Email threats have moved past a content-centric approach (aimed at delivering malicious links and attachments) to more sophisticated gambits. Almost 90% of email attacks manipulate sender identity to fool recipients and initiate social engineering attacks. A comparable percentage are malwareless: They do not contain attachments or files that would ordinarily set off malware-scanning alwarms. These emails’ lack of identifiably malicious content means they can easily bypass most current email defenses.
The problem is not getting any easier to solve. Multiple email security providers have reported a surge in Coronavirus-themed phishing attacks since the beginning of this global crisis. Many of these attacks take advantage of the fact that employees are working from home, in environments where they may be more distracted, and with potentially less-secure networks and computer hardware.
Meanwhile, the phishers continue to iterate their attacks with extreme rapidity. According to Google, 68% of phishing attempts have never been seen before — and the average phishing campaign lasts only 12 minutes. That’s because criminals have automated phishing to avoid detection.
The end result means that phish are getting through existing defenses.
Types of identity-based email attacks
In fact, there are three types of identity-based attacks, each of which exploits a unique vulnerability in content-centric email defenses:
- Exact-domain attacks (aka domain spoofing): Emails that directly impersonate a trusted sender by putting their domain in the “From” field of a message
- Untrusted-domain attacks (aka domain impersonation): Emails that are sent from slightly altered “lookalike” or “cousin” domains
- Open-signup attacks (aka user impersonation or friendly-from): Emails that show a legitimate sender name in the “friendly from” field but are sent from an account created on a free consumer webmail service like Gmail or Yahoo
Why we need a zero-trust approach to email security
For email, the zero-trust model means not allowing delivery of messages unless they originate from a sender who can be authenticated and who has been granted explicit permission to deliver messages to that inbox.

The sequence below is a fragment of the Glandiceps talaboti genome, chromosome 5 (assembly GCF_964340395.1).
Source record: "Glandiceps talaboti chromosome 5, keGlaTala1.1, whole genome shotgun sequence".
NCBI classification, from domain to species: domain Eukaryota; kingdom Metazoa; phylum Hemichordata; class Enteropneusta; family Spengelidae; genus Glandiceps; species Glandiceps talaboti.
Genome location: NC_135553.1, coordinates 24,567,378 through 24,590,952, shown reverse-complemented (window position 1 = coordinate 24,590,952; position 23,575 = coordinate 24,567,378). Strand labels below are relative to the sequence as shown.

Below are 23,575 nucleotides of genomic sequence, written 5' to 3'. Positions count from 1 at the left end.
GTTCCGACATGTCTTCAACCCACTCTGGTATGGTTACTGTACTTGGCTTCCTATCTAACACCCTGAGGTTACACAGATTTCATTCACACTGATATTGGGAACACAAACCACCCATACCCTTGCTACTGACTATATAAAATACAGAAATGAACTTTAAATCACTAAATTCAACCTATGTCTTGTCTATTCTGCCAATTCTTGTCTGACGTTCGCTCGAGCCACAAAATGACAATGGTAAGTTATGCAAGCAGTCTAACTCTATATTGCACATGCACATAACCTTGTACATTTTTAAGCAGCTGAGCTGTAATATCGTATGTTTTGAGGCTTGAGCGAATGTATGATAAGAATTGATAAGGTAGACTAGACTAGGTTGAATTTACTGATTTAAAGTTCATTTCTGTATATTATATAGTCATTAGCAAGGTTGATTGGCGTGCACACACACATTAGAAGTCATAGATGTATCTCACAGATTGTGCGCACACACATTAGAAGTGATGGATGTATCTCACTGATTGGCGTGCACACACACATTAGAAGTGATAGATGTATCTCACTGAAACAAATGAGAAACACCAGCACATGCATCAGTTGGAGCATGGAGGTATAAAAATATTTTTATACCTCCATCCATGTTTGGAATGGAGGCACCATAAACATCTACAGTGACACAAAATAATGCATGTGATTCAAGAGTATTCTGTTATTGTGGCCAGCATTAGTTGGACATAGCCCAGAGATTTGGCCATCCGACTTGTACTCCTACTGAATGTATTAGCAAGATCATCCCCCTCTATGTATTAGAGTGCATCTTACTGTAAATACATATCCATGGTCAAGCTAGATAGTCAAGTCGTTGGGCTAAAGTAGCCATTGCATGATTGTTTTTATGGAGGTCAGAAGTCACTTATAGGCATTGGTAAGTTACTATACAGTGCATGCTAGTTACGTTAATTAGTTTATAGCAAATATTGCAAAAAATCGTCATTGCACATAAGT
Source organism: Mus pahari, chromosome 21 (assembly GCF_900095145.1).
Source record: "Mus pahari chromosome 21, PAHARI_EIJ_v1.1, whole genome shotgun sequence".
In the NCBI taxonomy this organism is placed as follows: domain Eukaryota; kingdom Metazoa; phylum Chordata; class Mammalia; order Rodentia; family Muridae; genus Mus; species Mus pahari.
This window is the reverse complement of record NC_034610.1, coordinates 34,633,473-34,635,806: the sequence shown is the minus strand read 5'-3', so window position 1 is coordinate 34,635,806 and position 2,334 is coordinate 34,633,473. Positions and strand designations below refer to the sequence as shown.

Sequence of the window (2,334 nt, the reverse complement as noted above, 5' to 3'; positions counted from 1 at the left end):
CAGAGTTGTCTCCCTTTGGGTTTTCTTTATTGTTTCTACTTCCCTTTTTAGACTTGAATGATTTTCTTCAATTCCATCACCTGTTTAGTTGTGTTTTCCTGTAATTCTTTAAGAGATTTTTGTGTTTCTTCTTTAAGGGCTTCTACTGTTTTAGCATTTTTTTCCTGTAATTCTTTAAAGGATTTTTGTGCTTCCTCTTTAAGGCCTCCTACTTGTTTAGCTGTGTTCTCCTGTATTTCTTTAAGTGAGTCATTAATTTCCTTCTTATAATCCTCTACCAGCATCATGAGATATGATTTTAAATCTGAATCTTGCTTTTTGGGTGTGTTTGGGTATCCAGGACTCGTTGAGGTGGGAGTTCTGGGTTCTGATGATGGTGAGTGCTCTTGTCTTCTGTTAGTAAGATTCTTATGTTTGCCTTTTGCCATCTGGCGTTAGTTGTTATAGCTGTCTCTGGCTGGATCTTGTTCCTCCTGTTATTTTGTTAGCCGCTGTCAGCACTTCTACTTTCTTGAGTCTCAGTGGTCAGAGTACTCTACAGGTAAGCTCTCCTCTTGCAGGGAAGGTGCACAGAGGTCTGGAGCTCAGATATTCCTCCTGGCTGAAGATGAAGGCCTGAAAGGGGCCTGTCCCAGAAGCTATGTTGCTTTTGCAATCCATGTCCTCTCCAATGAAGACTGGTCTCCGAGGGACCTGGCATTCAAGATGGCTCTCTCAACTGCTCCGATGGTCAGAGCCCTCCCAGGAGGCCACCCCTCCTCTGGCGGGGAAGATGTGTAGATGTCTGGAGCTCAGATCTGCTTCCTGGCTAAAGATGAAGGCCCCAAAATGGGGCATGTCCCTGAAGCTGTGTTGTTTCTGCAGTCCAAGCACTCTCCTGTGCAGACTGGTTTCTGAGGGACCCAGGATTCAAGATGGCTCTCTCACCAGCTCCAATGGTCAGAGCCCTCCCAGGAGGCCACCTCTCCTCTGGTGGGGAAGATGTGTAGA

AI/ML solutions can be effective when it comes to identifying trends in social engineering and malicious content, but they don’t provide much usable information when it comes to sender identity, due to the rapidity with which email attackers mutate their identities.
Instead, with a zero-trust approach, you focus on definitively identifying trusted senders. Once you do that, you can flag or block everything else: You don’t have to worry about finding, analyzing, or scoring the infinite variety of possible malicious senders.
Think of it this way:
- A traditional login system positively identifies known, trusted users (and doesn’t make you worry about analyzing the infinite variety of possible bad logins).
- Similarly, a zero-trust email security system positively identifies known, trusted senders (and doesn’t make you worry about analyzing the infinite variety of possible bad senders).
Benefits of the Valimail approach
Valimail offers a unique, market-leading solution that provides email security through a zero-trust approach to sender identity.
Built on open standards like DMARC, DKIM, SPF, and BIMI, as well as proprietary, patented technology, Valimail validates every message in real time, with powerful automation, to make sure every message originates from a known, trusted sender.
In addition, Valimail provides granular, policy-based controls based on roles and risk appetite for your organization, so you decide how you want to handle untrusted services, senders, and contacts — quarantine, delete, or simply monitor. For inbound email, policy controls can be applied company-wide or on an individual or group basis, depending on your organization’s and each group’s particular needs.
For more information, download our short white paper: Applying a zero-trust model to email security.
*** This is a Security Bloggers Network syndicated blog from Valimail authored by Valimail. Read the original post at: https://www.valimail.com/blog/email-zero-trust-security/